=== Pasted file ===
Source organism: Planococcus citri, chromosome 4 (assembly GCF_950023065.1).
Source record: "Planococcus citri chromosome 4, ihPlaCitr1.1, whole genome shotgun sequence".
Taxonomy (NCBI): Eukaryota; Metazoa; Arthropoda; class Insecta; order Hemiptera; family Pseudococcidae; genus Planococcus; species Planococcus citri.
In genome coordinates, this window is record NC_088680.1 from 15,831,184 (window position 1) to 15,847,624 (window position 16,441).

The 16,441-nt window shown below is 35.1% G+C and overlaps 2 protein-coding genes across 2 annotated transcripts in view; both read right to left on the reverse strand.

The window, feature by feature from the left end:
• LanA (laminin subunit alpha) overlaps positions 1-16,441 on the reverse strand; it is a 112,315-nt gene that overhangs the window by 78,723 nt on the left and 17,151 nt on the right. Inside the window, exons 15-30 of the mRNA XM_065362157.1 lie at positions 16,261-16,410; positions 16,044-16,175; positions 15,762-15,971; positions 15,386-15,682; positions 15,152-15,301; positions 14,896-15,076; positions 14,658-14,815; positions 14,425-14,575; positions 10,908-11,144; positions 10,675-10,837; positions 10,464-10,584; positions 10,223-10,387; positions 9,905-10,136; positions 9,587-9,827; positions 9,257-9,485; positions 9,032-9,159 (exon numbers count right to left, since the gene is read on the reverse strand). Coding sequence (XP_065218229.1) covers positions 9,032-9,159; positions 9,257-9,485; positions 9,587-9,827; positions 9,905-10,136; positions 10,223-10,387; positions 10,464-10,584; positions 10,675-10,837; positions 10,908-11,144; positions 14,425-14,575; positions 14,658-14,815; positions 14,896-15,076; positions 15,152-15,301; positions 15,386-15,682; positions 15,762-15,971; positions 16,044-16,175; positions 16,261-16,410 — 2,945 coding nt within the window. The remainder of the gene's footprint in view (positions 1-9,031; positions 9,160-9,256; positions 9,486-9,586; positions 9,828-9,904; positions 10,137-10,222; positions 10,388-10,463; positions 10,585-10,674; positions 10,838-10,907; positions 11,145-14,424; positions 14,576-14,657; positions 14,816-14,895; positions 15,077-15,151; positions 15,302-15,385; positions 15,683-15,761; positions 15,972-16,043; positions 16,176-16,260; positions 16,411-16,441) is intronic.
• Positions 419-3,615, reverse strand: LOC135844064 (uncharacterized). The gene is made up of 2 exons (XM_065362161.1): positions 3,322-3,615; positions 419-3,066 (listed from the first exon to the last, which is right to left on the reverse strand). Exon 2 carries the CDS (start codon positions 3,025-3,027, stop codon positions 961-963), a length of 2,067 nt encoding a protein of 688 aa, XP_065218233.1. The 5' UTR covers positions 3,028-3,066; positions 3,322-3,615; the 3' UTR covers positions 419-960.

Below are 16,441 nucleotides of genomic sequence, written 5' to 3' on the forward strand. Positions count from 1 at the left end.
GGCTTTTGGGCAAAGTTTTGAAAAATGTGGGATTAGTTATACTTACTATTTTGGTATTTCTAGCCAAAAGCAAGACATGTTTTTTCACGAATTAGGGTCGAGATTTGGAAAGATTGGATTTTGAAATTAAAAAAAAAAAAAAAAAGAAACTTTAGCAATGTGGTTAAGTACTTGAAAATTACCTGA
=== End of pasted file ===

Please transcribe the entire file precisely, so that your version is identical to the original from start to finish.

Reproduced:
Source organism: Planococcus citri, chromosome 4 (assembly GCF_950023065.1).
Source record: "Planococcus citri chromosome 4, ihPlaCitr1.1, whole genome shotgun sequence".
Taxonomy (NCBI): Eukaryota; Metazoa; Arthropoda; class Insecta; order Hemiptera; family Pseudococcidae; genus Planococcus; species Planococcus citri.
In genome coordinates, this window is record NC_088680.1 from 15,831,184 (window position 1) to 15,847,624 (window position 16,441).

The 16,441-nt window shown below is 35.1% G+C and overlaps 2 protein-coding genes across 2 annotated transcripts in view; both read right to left on the reverse strand.

The window, feature by feature from the left end:
• LanA (laminin subunit alpha) overlaps positions 1-16,441 on the reverse strand; it is a 112,315-nt gene that overhangs the window by 78,723 nt on the left and 17,151 nt on the right. Inside the window, exons 15-30 of the mRNA XM_065362157.1 lie at positions 16,261-16,410; positions 16,044-16,175; positions 15,762-15,971; positions 15,386-15,682; positions 15,152-15,301; positions 14,896-15,076; positions 14,658-14,815; positions 14,425-14,575; positions 10,908-11,144; positions 10,675-10,837; positions 10,464-10,584; positions 10,223-10,387; positions 9,905-10,136; positions 9,587-9,827; positions 9,257-9,485; positions 9,032-9,159 (exon numbers count right to left, since the gene is read on the reverse strand). Coding sequence (XP_065218229.1) covers positions 9,032-9,159; positions 9,257-9,485; positions 9,587-9,827; positions 9,905-10,136; positions 10,223-10,387; positions 10,464-10,584; positions 10,675-10,837; positions 10,908-11,144; positions 14,425-14,575; positions 14,658-14,815; positions 14,896-15,076; positions 15,152-15,301; positions 15,386-15,682; positions 15,762-15,971; positions 16,044-16,175; positions 16,261-16,410 — 2,945 coding nt within the window. The remainder of the gene's footprint in view (positions 1-9,031; positions 9,160-9,256; positions 9,486-9,586; positions 9,828-9,904; positions 10,137-10,222; positions 10,388-10,463; positions 10,585-10,674; positions 10,838-10,907; positions 11,145-14,424; positions 14,576-14,657; positions 14,816-14,895; positions 15,077-15,151; positions 15,302-15,385; positions 15,683-15,761; positions 15,972-16,043; positions 16,176-16,260; positions 16,411-16,441) is intronic.
• Positions 419-3,615, reverse strand: LOC135844064 (uncharacterized). The gene is made up of 2 exons (XM_065362161.1): positions 3,322-3,615; positions 419-3,066 (listed from the first exon to the last, which is right to left on the reverse strand). Exon 2 carries the CDS (start codon positions 3,025-3,027, stop codon positions 961-963), a length of 2,067 nt encoding a protein of 688 aa, XP_065218233.1. The 5' UTR covers positions 3,028-3,066; positions 3,322-3,615; the 3' UTR covers positions 419-960.

Below are 16,441 nucleotides of genomic sequence, written 5' to 3' on the forward strand. Positions count from 1 at the left end.
GGCTTTTGGGCAAAGTTTTGAAAAATGTGGGATTAGTTATACTTACTATTTTGGTATTTCTAGCCAAAAGCAAGACATGTTTTTTCACGAATTAGGGTCGAGATTTGGAAAGATTGGATTTTGAAATTAAAAAAAAAAAAAAAAAGAAACTTTAGCAATGTGGTTAAGTACTTGAAAATTACCTGA